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I read a lot of post about high CPU usage of Mongo but almost all relates to queries.

I just did a fresh install of MongoDB 4. I have no other databases than the default one.

As soon as I start the server, I get a high CPU usage. The usage returns to normal as soon as I stop the server.

Here`s my Process Explorer CPU history:

Process explorer CPU history

The first red dot is when I started the server. The second one is when I stopped the server.

What should I check?

[EDIT] 2019-07-26 14:03 - It's running on Windows Server 2012 R2, 6 core in Google Cloud Compute Engine

Thanks

  • What is the O.S Environment? – Md Haidar Ali Khan Jul 26 at 17:33
  • Windows Server 2012 R2, 6 core running in Google Cloud Compute Engine – vIceBerg Jul 26 at 17:53
  • FYI,You can edit your tag at anytime. – Md Haidar Ali Khan Jul 26 at 18:16
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As per MongoDB Blog documentation here By checking CPU, memory, and disk space metrics you make sure your MongoDB processes have sufficient resources available.

  • CPU - MongoDB will deliver better performance on faster CPUs. When monitoring virtual machines, also monitor the virtual host that the machines run on. Numbers like CPU ready time are of particular importance.
  • Page faults per seconds - Having thousands of page faults per second indicates that your hosts are out of memory.
  • Disk space - NoSQL databases eat up a lot more disk space than you would expect. MongoDB takes up less RAM than a common SQL database, but it’s a real disk space hog. For an optimal MongoDB performance make sure you have lots of disk space available on your hard drive.

As per MongoDB atlas documentation here The input/output operations per second (IOPS) the system can perform. This value is fixed at 30 IOPS per GB for reads and 30 IOPS per GB for writes.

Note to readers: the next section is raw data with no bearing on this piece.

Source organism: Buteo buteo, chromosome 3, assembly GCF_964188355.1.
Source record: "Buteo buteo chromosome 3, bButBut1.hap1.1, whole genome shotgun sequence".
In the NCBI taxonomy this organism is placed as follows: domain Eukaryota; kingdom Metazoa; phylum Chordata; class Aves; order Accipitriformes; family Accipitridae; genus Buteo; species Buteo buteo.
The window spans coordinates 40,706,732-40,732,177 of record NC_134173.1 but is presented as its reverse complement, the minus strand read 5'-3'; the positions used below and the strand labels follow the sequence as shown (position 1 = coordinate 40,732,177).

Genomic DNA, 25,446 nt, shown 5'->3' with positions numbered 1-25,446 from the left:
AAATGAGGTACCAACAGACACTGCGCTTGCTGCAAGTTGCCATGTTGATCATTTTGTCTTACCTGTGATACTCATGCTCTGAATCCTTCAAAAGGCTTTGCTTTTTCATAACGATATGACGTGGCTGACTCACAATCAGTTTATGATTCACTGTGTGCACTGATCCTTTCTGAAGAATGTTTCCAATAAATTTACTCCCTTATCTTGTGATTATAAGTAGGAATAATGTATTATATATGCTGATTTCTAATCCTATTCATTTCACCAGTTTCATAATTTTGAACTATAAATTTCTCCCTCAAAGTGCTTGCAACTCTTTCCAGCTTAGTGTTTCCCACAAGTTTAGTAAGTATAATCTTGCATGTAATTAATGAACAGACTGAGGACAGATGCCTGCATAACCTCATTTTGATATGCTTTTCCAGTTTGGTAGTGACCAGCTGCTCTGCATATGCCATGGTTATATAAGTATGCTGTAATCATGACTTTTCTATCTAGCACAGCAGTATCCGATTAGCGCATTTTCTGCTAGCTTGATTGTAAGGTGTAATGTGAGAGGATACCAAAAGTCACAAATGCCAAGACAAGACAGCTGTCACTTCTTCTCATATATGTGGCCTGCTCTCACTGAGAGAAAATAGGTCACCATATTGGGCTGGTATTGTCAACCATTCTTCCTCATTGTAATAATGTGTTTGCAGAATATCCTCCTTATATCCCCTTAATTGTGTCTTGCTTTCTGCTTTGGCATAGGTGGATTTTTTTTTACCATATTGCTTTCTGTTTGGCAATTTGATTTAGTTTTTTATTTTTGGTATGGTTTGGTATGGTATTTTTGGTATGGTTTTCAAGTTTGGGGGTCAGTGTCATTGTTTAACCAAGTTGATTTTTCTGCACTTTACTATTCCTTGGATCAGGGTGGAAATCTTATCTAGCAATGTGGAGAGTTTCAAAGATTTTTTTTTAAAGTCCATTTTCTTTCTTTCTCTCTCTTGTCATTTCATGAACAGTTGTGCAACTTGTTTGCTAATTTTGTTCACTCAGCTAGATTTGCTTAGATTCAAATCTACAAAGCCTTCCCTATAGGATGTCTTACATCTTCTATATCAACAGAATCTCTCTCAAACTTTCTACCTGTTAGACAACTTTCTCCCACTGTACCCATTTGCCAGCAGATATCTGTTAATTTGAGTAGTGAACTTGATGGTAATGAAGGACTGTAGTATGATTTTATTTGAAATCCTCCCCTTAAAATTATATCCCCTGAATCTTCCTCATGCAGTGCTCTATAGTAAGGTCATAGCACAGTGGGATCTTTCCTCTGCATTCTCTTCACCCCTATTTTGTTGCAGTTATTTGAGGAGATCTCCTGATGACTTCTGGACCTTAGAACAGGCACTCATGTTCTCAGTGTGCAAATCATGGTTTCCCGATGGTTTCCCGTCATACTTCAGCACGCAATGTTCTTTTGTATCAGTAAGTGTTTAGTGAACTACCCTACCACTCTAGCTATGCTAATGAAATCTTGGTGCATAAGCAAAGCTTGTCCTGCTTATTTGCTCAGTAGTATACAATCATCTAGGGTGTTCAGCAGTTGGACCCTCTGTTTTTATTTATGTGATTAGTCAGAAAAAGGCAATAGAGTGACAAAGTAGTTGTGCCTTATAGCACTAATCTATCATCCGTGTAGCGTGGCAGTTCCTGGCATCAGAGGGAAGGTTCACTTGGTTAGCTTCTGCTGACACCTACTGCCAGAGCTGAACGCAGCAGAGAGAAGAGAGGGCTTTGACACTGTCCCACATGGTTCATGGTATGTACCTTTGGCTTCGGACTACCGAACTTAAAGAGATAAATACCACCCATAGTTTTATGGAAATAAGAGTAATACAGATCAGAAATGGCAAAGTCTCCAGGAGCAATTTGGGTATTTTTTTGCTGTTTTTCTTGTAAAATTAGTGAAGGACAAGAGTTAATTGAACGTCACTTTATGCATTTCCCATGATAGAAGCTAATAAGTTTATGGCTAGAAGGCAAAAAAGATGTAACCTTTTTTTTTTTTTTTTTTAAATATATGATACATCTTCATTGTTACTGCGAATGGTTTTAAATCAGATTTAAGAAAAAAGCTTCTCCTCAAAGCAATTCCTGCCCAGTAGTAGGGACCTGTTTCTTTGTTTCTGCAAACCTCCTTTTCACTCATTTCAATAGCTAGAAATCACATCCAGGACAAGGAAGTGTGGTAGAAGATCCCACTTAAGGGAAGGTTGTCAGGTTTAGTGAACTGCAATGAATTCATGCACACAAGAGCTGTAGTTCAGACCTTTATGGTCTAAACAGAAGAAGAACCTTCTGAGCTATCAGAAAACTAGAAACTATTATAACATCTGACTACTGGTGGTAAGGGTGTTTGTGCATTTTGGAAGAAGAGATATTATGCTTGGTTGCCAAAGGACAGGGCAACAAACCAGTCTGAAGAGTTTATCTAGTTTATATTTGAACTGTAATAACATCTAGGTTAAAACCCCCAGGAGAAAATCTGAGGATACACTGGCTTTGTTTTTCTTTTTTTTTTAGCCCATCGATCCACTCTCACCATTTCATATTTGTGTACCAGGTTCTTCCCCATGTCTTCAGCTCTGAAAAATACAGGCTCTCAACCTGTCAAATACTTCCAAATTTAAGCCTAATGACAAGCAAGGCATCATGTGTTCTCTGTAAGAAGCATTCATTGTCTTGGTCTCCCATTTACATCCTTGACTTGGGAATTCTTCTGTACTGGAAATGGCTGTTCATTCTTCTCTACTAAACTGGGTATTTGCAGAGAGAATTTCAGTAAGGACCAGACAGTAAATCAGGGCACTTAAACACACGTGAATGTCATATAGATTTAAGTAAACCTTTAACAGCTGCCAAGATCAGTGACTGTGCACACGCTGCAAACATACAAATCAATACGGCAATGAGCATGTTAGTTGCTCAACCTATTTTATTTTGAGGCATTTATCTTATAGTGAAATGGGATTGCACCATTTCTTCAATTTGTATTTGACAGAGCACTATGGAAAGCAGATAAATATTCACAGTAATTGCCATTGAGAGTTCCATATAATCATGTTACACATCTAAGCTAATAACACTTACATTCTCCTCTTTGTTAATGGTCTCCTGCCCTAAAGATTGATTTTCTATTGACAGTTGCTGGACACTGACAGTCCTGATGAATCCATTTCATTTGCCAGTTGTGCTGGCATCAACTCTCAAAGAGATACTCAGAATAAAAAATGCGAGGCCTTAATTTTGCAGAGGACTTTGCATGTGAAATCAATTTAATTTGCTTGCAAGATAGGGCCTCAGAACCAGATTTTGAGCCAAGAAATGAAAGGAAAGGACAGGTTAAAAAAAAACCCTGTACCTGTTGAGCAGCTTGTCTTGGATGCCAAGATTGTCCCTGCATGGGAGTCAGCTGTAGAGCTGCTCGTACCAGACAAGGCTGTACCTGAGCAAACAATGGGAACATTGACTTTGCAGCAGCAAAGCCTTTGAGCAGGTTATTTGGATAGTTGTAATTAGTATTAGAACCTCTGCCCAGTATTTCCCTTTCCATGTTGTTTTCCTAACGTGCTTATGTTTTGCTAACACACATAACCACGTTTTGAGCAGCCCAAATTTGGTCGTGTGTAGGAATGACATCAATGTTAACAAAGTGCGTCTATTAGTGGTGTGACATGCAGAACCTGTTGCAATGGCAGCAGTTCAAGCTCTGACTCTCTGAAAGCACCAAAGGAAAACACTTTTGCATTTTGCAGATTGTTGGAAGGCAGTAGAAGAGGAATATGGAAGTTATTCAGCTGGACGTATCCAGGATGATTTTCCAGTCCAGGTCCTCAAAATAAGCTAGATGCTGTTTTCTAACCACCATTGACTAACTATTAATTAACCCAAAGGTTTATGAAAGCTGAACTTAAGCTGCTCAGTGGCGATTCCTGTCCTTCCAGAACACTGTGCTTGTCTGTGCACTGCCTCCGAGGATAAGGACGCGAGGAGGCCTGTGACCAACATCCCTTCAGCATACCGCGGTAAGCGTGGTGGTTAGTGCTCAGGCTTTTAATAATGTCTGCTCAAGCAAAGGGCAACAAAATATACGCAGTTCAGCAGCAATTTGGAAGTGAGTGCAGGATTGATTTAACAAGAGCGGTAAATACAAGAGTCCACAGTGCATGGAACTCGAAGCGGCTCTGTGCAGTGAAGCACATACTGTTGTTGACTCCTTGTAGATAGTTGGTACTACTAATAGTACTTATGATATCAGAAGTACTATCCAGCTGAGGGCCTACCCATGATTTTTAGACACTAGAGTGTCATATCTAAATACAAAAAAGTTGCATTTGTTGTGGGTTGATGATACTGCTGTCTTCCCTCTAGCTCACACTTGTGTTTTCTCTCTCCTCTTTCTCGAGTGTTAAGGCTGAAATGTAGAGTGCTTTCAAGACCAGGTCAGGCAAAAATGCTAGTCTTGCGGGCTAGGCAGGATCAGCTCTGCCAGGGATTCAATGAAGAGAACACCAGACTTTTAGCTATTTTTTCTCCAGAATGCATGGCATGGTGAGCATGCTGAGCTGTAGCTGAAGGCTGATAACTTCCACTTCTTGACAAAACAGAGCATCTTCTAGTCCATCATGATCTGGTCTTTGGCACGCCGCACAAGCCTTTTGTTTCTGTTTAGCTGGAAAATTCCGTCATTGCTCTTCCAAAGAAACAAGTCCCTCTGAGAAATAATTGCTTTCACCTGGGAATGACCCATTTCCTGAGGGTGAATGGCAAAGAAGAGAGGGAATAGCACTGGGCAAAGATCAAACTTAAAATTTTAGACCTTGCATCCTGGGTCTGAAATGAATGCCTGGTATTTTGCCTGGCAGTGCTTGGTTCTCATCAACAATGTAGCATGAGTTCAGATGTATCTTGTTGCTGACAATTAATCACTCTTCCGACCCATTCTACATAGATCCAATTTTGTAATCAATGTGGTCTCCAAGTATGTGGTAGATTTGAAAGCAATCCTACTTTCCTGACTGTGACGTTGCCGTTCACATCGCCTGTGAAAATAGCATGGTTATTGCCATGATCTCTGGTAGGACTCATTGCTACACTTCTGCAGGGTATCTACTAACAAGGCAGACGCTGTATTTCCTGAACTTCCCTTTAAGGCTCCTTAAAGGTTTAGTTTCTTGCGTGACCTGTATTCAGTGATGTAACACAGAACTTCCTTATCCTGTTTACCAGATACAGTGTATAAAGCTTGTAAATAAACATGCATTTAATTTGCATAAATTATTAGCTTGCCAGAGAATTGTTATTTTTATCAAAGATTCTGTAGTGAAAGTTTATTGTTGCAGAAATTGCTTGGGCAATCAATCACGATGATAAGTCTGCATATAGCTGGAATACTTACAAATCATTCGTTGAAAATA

For Example: The M30 instance size has a default storage size of 40GB per instance and a max storage speed of 1200 max IOPS. Increasing the storage size to 100GB per instance increases the max storage speed to ( 30 IOPS / GB * 100 GB) or 3000 IOPS.

SSD persistent disks can achieve greater IOPS and throughput performance on instances with greater numbers of vCPUs. Read SSD persistent disk performance limits for details.

SSD and standard persistent disks can achieve greater throughput performance on instances with greater numbers of vCPUs. Read Network egress caps on write throughputfor details.

For further your info here and here

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    I can't see how, on a fresh install of Mongo, with no databases expect the default ones could result in a need to extend the disk space or anything like that. I have plenty of ram and I have 6 cpus... There's something else wrong – vIceBerg Jul 26 at 19:55

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